Using straight Icon will make it easier to control efficiency, I think. It will also make the program usable with Arizona Icon, though I haven’t ported the AMD64 support to it.
If I feel the system still is too slow and ought to be compiled, I’ll probably convince myself it isn’t really that slow. I don’t yet know of a suitable non-Icon language. Caml isn’t particularly good dealing with strings, and requires interface files for connecting modules, which can mean more typing. I don’t know how Haskell compares to that, but it is similar enough that it should be easy to learn, and it has lazy evaluation, which is cool. From Python code I have seen, it is too primitive and so I would have to type too much, plus maybe it’s just too slow. I don’t know how Ruby compares. Sather would be too primitive, I think, though I haven’t used or examined it in many years; and the compiler was very slow back then.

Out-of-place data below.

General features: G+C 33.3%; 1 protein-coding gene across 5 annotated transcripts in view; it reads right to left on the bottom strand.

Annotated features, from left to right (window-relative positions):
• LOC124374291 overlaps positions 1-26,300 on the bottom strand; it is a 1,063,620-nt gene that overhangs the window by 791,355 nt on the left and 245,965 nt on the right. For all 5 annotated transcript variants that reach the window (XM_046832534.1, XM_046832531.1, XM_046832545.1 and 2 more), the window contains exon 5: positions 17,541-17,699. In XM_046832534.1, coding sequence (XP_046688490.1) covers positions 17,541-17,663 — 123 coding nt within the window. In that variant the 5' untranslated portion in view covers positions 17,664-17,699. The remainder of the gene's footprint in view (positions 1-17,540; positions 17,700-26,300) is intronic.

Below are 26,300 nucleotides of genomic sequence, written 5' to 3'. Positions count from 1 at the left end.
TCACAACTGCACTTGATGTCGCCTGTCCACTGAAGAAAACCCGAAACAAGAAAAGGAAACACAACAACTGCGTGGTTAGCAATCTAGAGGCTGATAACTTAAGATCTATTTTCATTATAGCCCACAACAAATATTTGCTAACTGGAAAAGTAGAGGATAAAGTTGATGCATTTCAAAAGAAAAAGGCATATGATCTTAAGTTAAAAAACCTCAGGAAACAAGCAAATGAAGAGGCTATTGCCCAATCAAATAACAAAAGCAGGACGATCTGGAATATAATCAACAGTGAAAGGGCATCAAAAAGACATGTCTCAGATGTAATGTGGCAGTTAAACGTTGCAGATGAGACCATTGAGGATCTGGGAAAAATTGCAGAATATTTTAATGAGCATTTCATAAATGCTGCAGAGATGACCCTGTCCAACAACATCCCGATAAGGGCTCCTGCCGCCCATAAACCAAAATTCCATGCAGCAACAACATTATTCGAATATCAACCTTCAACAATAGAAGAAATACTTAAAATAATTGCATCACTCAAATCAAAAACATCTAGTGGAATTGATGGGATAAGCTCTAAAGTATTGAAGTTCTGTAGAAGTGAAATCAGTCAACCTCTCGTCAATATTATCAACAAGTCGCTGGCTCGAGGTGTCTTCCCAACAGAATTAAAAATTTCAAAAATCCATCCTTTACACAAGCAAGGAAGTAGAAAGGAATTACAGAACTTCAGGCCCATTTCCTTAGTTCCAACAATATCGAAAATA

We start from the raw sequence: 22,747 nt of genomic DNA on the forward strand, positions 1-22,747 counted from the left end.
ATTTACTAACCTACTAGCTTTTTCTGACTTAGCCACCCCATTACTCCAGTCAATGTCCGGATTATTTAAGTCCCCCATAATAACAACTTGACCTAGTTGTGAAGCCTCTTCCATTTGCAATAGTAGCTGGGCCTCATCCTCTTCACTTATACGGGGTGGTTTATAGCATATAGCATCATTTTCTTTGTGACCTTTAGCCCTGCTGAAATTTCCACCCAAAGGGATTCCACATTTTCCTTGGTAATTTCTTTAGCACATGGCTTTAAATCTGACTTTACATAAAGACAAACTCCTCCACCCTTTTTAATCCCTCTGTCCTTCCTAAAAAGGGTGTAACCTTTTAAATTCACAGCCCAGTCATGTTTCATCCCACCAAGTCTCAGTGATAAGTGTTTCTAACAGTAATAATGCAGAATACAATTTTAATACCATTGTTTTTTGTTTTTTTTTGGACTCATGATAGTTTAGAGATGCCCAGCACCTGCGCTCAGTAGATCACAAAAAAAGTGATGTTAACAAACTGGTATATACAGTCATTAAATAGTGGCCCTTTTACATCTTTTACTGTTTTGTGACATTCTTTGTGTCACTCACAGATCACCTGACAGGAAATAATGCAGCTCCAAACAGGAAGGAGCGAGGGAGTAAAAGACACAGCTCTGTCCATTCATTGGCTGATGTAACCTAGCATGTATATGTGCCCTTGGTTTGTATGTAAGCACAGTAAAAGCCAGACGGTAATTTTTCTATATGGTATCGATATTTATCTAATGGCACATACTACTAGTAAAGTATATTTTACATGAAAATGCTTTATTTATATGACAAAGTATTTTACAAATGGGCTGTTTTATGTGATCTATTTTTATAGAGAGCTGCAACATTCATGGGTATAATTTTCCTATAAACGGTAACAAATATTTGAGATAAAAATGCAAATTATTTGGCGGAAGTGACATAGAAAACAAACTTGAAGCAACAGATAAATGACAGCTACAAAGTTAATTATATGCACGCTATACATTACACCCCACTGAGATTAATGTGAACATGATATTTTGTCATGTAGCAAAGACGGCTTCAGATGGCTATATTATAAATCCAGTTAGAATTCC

Anyone know a real very-high-level language besides Icon/Unicon? It is pretty damn high level IMO; I’d say Caml is more primitive, for instance. I guess there is Icon’s ancestor, Snobol, but I have a feeling that wouldn’t help much. (I don’t know any Snobol but there is a project to include Snobol-style patterns in Unicon.)
(BTW I think the main reason why Icon became a ‘fringe’ language, despite being around since the 1970s and having the whole system be in the public domain, is that to learn the language you had to buy a book. So actually there was one part of the system that wasn’t in the public domain, nor free in any fashion, and that was the documentation. The Unicon book is copylefted but its arrival is late and it is not available in manpage or info format. [I prefer manpage to info.])